The road to inclusive publishing in New Zealand

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As Chair of the IPA's Inclusive Publishing and Literacy Committee I was delighted to have the opportunity to speak to Peter Dowling, the Immediate Past President of the Publishers Association of New Zealand about their efforts to make their industry more inclusive.

Michiel Kolman (MK): There are two main drivers to address D&I: it is the right thing to do and there is a compelling business case. Which one is more important in NZ?

 Peter Dowling (PD): The two are really intertwined. PANZ wants to do the right thing and in particular to adhere to the Treaty of Waitangi/Tiriti o Waitangi. There are a diverse range of books in New Zealand but the publishing workforce doesn’t reflect the make-up of society. So to continue publishing books that reach and reflect all readers, we need to break down any barriers to entry for people of diverse backgrounds.

MK: D&I rose to the PANZ agenda in 2020: what triggered that?

(PD): Diversity & inclusion have been on the agenda for some years now. PANZ Council has previously focused on reflecting our bicultural nationhood and respect for Māori. We’ve also observed the good work being led by the UK Publishers Association and others.

Peter Dowling, Immediate Past President of the Publishers Association of New Zealand 

Our PANZ International Conference 2018 featured two sessions on diversity in publishing, including our invited guest Josie Dobrin from Creative Access, UK. Josie’s visit gave us valuable insights, and led to PANZ engaging with government agencies about D&I. Then the PANZ Publishers Retreat 2019 charged education councillor Alex Collins and I with policy development and implementation of a D&I plan.

MK: There are many lenses on D&I (gender, tribal background, sexual identity, disability, etc.). Are you focusing of any particular lenses now and how will that change over time?

Anton Blank  (PD): We start from a position of respect for the sovereignty of Māori enshrined in the Treaty. From there Alex’s and my approach was to identify the best people and governance structure for PANZ to progress across all the D&I lenses. The PANZ working group brought Anton Blank, Carolyn Lagahetau and Mish Wickremesekera to the table, and we’ve hopefully learned enough now to avoid focusing through one lens to the exclusion of others. That said, there is a really pressing need for greater ethnic diversity in New Zealand publishing houses.

MK: Although you have not done your D&I survey (stocktake), what is the impression so far from the workshops etc. on D&I in NZ publishing? Is there a view on staff working at publishers, as well as authors and/or readers? First ideas about D&I as depicted in your publications?

(PD): At the workshops that Anton ran via Zoom last year, the attendees were really reflective of the demographics of publishing. The industry is overwhelmingly Pākehā (New Zealand European) and female. While there is strong Māori publishing and a lesser amount of Asian or Pacific Island-authored books, Anton’s guidance into unconscious bias made us realise there is a way to go before we are fully inclusive.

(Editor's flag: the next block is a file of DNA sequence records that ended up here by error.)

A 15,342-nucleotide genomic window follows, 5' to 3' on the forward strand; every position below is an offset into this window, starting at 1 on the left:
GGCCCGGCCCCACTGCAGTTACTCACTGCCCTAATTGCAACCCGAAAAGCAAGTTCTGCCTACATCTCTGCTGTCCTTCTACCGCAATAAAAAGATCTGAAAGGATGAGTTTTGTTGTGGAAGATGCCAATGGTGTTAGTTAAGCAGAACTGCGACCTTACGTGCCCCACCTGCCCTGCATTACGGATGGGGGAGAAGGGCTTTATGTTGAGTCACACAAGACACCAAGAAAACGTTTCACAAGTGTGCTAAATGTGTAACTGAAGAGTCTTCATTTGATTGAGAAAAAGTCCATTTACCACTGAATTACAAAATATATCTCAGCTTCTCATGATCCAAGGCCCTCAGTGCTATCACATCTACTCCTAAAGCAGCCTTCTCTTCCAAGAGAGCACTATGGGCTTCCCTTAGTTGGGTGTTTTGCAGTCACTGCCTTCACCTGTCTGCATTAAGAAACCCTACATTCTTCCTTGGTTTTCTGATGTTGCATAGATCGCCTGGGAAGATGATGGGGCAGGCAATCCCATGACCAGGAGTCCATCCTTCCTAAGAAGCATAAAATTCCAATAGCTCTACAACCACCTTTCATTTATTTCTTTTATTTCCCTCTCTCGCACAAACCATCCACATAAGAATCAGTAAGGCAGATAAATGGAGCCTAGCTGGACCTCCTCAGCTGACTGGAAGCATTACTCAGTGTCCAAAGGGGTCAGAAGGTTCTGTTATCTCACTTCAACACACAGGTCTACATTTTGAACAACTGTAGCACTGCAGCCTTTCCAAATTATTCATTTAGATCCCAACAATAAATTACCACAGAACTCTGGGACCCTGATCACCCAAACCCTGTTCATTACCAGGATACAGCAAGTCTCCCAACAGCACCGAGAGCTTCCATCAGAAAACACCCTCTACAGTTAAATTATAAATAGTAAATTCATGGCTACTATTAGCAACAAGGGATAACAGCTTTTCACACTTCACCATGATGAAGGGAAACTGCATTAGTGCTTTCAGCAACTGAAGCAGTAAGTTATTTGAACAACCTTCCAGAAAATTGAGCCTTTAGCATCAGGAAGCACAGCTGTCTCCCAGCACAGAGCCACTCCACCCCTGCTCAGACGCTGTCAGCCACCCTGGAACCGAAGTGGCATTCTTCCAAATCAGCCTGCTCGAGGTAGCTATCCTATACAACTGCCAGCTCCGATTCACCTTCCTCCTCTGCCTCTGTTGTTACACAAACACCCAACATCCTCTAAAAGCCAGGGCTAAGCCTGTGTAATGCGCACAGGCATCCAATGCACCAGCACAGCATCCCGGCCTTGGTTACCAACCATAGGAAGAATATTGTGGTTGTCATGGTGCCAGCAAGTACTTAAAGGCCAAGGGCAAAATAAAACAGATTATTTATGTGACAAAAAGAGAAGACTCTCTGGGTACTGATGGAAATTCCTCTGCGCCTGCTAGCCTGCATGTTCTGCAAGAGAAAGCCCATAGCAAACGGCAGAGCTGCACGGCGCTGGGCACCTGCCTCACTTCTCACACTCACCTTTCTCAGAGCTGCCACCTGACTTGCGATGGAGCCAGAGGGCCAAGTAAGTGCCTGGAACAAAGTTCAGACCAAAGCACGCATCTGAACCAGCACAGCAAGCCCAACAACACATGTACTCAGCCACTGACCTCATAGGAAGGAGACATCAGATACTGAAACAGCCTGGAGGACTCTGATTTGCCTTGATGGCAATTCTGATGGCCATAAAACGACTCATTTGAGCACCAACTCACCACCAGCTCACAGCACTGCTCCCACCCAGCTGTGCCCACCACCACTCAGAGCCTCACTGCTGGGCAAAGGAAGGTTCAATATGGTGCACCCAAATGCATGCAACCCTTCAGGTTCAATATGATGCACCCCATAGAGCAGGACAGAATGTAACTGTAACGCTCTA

We plan to undertake a first D&I survey this year.

MK: You joined Diversity Works NZ: what services do they provide and what has the impact been?

(PD): Diversity Works NZ is the national body that advises workplaces on diversity. They are helping integrate diversity and inclusion into over 400 organisations, and to measure the positive outcomes. Our joining Diversity Works NZ is helping PANZ to make continuous improvement in D&I, and means our own members can access workshops, advice, policy and procedure templates, networking and more. Mary Haddock-Staniland and Guillermo Merelo from Diversity Works NZ have given sound advice and led an online workshop for members.

 MK: How many of your members have D&I policies? What went smoothly in formulated these and where was it not that easy? Any unique NZ solutions here?

(PD): This is evolving. Participants in Anton’s workshops are rolling out policies, based on the PANZ template that our subcommittee developed. Some members are Māori-owned and others are already well along with policies to respect mana whenua (Māori customary authority).

 MK: You have a designated special advisor: Anton Blank (Ora Nui). Tell me a bit more about Anton’s profile and role.

(PD): Anton’s company Ora Nui works to generate debate about diversity and develop skills for people to deal with a diverse range of population groups. But Anton is also an independent Māori publisher of indigenous literature. We’re blessed to have someone with his D&I expertise who also knows publishing.

 MK: Finally: any advice for other PAs embarking on a D&I journey?

(PD): PANZ has found it takes time and application to bring open thinking into an organisation, and that it’s a very rewarding process if followed thoroughly. D&I is now a permanent part of PANZ business. Having a set of data to measure progress is the next step for us, but in other countries that might be a starting point. Having the right people to support you in the process makes it easier when, as we all do, you’ll have to face your own unconscious biases.

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